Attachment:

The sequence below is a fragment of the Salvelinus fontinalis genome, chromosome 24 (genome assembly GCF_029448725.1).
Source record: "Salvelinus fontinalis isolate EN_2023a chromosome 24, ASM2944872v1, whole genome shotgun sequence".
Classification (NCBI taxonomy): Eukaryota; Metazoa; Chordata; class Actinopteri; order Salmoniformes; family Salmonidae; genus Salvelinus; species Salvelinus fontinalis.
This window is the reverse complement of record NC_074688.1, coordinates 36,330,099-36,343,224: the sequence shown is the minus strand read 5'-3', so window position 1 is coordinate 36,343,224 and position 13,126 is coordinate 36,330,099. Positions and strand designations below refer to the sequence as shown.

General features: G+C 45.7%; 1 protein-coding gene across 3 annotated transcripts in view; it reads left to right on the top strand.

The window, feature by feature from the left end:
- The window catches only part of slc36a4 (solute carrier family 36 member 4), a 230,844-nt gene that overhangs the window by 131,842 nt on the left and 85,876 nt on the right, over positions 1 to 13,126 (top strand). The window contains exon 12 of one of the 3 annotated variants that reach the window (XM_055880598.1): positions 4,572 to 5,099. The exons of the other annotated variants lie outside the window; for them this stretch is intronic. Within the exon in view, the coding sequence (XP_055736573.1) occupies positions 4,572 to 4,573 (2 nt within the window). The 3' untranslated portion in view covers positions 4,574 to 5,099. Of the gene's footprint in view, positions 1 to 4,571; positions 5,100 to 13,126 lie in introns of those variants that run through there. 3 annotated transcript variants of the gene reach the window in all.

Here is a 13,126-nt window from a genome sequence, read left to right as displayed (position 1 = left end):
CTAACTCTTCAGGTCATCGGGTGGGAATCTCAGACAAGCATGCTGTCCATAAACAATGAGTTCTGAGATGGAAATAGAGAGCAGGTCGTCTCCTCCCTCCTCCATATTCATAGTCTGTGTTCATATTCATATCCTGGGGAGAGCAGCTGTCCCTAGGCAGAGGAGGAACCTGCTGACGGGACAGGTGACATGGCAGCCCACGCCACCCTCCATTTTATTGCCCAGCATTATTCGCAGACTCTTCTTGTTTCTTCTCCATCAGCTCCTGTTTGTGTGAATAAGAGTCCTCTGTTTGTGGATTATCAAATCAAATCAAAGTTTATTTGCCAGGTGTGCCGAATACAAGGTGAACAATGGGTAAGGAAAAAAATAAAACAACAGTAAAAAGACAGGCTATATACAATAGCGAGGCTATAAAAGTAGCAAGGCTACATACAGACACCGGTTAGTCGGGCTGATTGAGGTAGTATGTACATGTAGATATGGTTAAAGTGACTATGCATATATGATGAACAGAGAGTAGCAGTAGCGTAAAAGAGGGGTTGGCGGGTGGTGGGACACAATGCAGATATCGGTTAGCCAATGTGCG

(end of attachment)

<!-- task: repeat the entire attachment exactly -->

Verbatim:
The sequence below is a fragment of the Salvelinus fontinalis genome, chromosome 24 (genome assembly GCF_029448725.1).
Source record: "Salvelinus fontinalis isolate EN_2023a chromosome 24, ASM2944872v1, whole genome shotgun sequence".
Classification (NCBI taxonomy): Eukaryota; Metazoa; Chordata; class Actinopteri; order Salmoniformes; family Salmonidae; genus Salvelinus; species Salvelinus fontinalis.
This window is the reverse complement of record NC_074688.1, coordinates 36,330,099-36,343,224: the sequence shown is the minus strand read 5'-3', so window position 1 is coordinate 36,343,224 and position 13,126 is coordinate 36,330,099. Positions and strand designations below refer to the sequence as shown.

General features: G+C 45.7%; 1 protein-coding gene across 3 annotated transcripts in view; it reads left to right on the top strand.

The window, feature by feature from the left end:
- The window catches only part of slc36a4 (solute carrier family 36 member 4), a 230,844-nt gene that overhangs the window by 131,842 nt on the left and 85,876 nt on the right, over positions 1 to 13,126 (top strand). The window contains exon 12 of one of the 3 annotated variants that reach the window (XM_055880598.1): positions 4,572 to 5,099. The exons of the other annotated variants lie outside the window; for them this stretch is intronic. Within the exon in view, the coding sequence (XP_055736573.1) occupies positions 4,572 to 4,573 (2 nt within the window). The 3' untranslated portion in view covers positions 4,574 to 5,099. Of the gene's footprint in view, positions 1 to 4,571; positions 5,100 to 13,126 lie in introns of those variants that run through there. 3 annotated transcript variants of the gene reach the window in all.

Here is a 13,126-nt window from a genome sequence, read left to right as displayed (position 1 = left end):
CTAACTCTTCAGGTCATCGGGTGGGAATCTCAGACAAGCATGCTGTCCATAAACAATGAGTTCTGAGATGGAAATAGAGAGCAGGTCGTCTCCTCCCTCCTCCATATTCATAGTCTGTGTTCATATTCATATCCTGGGGAGAGCAGCTGTCCCTAGGCAGAGGAGGAACCTGCTGACGGGACAGGTGACATGGCAGCCCACGCCACCCTCCATTTTATTGCCCAGCATTATTCGCAGACTCTTCTTGTTTCTTCTCCATCAGCTCCTGTTTGTGTGAATAAGAGTCCTCTGTTTGTGGATTATCAAATCAAATCAAAGTTTATTTGCCAGGTGTGCCGAATACAAGGTGAACAATGGGTAAGGAAAAAAATAAAACAACAGTAAAAAGACAGGCTATATACAATAGCGAGGCTATAAAAGTAGCAAGGCTACATACAGACACCGGTTAGTCGGGCTGATTGAGGTAGTATGTACATGTAGATATGGTTAAAGTGACTATGCATATATGATGAACAGAGAGTAGCAGTAGCGTAAAAGAGGGGTTGGCGGGTGGTGGGACACAATGCAGATATCGGTTAGCCAATGTGCG